Kraken Faces Investigation for Violating US Sanctions by Servicing Users in Iran

Key Takeaways:

  • O.F.A.C. has been investigating Kraken since 2019 and is expected to impose a fine.
  • According to sources, Kraken has violated U.S. sanctions by also opening accounts in Syria and Cuba.
  • The U.S. imposed sanctions on Iran in 1979, prohibiting the export of goods or services to people or entities in the country.
  • Recently, Binance was also accused of servicing users in Iran, violating sanctions.

Crypto Exchanges Kraken reportedly is facing an investigation by the U.S. Treasury Department for allowing users in Iran to buy, and sell digital tokens in violation of federal sanctions. According to New York Times, The Treasury Department’s Office of Foreign Assets Control (O.F.A.C.) has been investigating Kraken since 2019 and is expected to impose a fine.

The United States imposed sanctions on Iran in 1979, prohibiting the export of goods or services to people or entities in the country. Sanctions are penalties levied against a country, its officials, or private citizens, either as punishment or to provide disincentives for the targeted policies and actions.

The violating sanctions issue emerged back in November 2019 when a former Kraken employee issued a lawsuit accusing the start-up of generating revenue from accounts in countries that were under sanctions. Following this, Kraken came under O.F.A.C.’s scanner, which started looking into the exchange’s accounts in Iran.

According to sources, Kraken has violated U.S. sanctions by opening accounts in Syria and Cuba. According to a spreadsheet accessed by NYT, Kraken had 1,522 users with residences in Iran, 149 in Syria, and 83 in Cuba.

Kraken and its Tussle with Authority

Kraken and its C.E.O. Powell have always had a carefree attitude towards federal authorities and their orders. Jesse Powell has always been vocal about his willingness to challenge regulations he deems unfair, including international sanctions

In a memo released in June, Kraken stressed that they do not condone weaponization of the financial system and will not voluntarily de-platform controversial but law-abiding individuals or businesses. The exchange further promised to “engage in disputes with government agencies where outdated laws are unfairly exclusionary.”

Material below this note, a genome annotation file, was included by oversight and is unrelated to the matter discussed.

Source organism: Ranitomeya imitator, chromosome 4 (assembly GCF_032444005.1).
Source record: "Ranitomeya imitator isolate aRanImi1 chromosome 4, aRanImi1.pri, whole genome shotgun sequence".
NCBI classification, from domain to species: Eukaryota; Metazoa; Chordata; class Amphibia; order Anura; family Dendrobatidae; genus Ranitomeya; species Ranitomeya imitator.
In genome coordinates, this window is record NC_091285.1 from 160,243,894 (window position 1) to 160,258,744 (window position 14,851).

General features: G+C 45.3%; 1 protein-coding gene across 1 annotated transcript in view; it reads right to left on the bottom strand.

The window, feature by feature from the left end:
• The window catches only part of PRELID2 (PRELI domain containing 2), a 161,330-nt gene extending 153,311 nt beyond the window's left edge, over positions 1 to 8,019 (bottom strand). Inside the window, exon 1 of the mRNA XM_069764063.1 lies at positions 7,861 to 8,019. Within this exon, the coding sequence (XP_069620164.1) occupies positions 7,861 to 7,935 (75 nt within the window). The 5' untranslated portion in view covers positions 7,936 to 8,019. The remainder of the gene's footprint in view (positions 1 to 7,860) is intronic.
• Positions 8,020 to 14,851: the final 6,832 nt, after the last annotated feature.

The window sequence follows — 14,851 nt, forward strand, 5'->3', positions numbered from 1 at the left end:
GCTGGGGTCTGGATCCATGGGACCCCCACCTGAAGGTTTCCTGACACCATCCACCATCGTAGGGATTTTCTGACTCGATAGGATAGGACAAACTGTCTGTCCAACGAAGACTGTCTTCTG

In 2018, the CEO refused to answer a questionnaire about Kraken’s operations in the New York attorney general’s office.

In 2019, Jesse Powell, Kraken’s C.E.O., hinted that he would consider breaking the law in a wide range of situations if the advantages to the firm outweighed potential penalties, according to messages accessed by NYT. Powell, one of the early proponents of Bitcoin, had earlier said” Not following the law would by default be ‘ill-advised,’ but it always has to be considered as an option.”

Further, he is against the U.S. imposing sanctions on Russia following Ukraine Invasion. He stands against the calls to freeze the accounts of Kraken’s Russian users.

This attitude towards law has landed the exchange sometimes in trouble. In 2021, Commodity Futures Trading Commission (CFTC) levied a $1.25 million penalty for offering Illegal Off-Exchange Digital Asset Trading and for failing to register.

Violating Sanctions in the Crypto world

The Federal Government has recently increased scrutinization of companies it believes to have violated sanctions. In 2021, the Treasury Department warned that cryptocurrencies “potentially reduce the efficacy of American sanctions.” It released a 30-page compliance manual suggesting that crypto firms use geolocation tools to weed out customers in restricted regions. However, many big names in the crypto industry continue to service users falling under the restricted regions.

Binance- the world’s largest crypto exchange has faced accusations of violating U.S. sanctions by allowing Iranian users to place trades. In 2020, digital wallet service provider-BitGo, a digital wallet service provider, was fined $98,000 for 183 apparent sanctions violations. O.F.A.C. has also fined BitPay over $500,000 for over 2000 sanction violations. In 2021, Coinbase sent notices to O.F.A.C. flagging transactions that may have violated U.S. sanctions.

Kraken, founded in 2011, has earned a reputation owing to its outspoken C.E.O. and its unconventional ways of functioning. According to CrunchBase, Kraken is privately held and funded by 36 investors. Kraken has raised a total of $136.1M in funding over 22 rounds. Their latest funding was raised on Dec 1, 2021, from a Secondary Market round.

As the crypto industry repeatedly comes under the scanner of federal authorities, crypto firms should take special care to avoid getting caught in the federal government’s crosshairs.

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Saniya Raahath

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